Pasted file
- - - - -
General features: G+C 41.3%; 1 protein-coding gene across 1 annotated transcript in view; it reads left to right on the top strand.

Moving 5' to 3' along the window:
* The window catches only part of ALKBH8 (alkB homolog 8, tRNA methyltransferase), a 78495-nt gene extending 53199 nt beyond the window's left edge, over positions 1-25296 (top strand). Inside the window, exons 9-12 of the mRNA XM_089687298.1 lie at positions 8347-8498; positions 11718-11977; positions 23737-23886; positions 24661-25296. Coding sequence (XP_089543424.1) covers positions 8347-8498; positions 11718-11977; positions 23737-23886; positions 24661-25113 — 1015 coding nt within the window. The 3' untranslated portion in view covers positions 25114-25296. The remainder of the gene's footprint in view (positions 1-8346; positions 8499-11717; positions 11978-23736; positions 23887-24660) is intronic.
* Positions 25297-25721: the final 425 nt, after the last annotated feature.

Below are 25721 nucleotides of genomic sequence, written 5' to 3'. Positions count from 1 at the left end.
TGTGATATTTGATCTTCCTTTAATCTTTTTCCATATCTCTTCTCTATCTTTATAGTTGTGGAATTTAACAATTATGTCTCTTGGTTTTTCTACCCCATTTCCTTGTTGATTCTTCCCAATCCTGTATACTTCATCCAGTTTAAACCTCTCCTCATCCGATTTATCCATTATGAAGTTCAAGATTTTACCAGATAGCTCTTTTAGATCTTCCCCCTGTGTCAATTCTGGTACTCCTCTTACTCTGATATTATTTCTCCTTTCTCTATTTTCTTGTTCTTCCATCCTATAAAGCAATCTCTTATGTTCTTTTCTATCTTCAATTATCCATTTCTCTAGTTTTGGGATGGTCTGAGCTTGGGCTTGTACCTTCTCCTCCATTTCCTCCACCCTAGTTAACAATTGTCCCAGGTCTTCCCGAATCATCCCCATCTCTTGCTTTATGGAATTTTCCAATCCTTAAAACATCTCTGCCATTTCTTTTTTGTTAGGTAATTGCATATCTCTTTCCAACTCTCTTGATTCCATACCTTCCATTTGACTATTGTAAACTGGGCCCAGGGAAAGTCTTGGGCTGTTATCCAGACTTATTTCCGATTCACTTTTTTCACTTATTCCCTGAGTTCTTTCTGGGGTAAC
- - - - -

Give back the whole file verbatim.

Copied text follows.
General features: G+C 41.3%; 1 protein-coding gene across 1 annotated transcript in view; it reads left to right on the top strand.

Moving 5' to 3' along the window:
* The window catches only part of ALKBH8 (alkB homolog 8, tRNA methyltransferase), a 78495-nt gene extending 53199 nt beyond the window's left edge, over positions 1-25296 (top strand). Inside the window, exons 9-12 of the mRNA XM_089687298.1 lie at positions 8347-8498; positions 11718-11977; positions 23737-23886; positions 24661-25296. Coding sequence (XP_089543424.1) covers positions 8347-8498; positions 11718-11977; positions 23737-23886; positions 24661-25113 — 1015 coding nt within the window. The 3' untranslated portion in view covers positions 25114-25296. The remainder of the gene's footprint in view (positions 1-8346; positions 8499-11717; positions 11978-23736; positions 23887-24660) is intronic.
* Positions 25297-25721: the final 425 nt, after the last annotated feature.

Below are 25721 nucleotides of genomic sequence, written 5' to 3'. Positions count from 1 at the left end.
TGTGATATTTGATCTTCCTTTAATCTTTTTCCATATCTCTTCTCTATCTTTATAGTTGTGGAATTTAACAATTATGTCTCTTGGTTTTTCTACCCCATTTCCTTGTTGATTCTTCCCAATCCTGTATACTTCATCCAGTTTAAACCTCTCCTCATCCGATTTATCCATTATGAAGTTCAAGATTTTACCAGATAGCTCTTTTAGATCTTCCCCCTGTGTCAATTCTGGTACTCCTCTTACTCTGATATTATTTCTCCTTTCTCTATTTTCTTGTTCTTCCATCCTATAAAGCAATCTCTTATGTTCTTTTCTATCTTCAATTATCCATTTCTCTAGTTTTGGGATGGTCTGAGCTTGGGCTTGTACCTTCTCCTCCATTTCCTCCACCCTAGTTAACAATTGTCCCAGGTCTTCCCGAATCATCCCCATCTCTTGCTTTATGGAATTTTCCAATCCTTAAAACATCTCTGCCATTTCTTTTTTGTTAGGTAATTGCATATCTCTTTCCAACTCTCTTGATTCCATACCTTCCATTTGACTATTGTAAACTGGGCCCAGGGAAAGTCTTGGGCTGTTATCCAGACTTATTTCCGATTCACTTTTTTCACTTATTCCCTGAGTTCTTTCTGGGGTAAC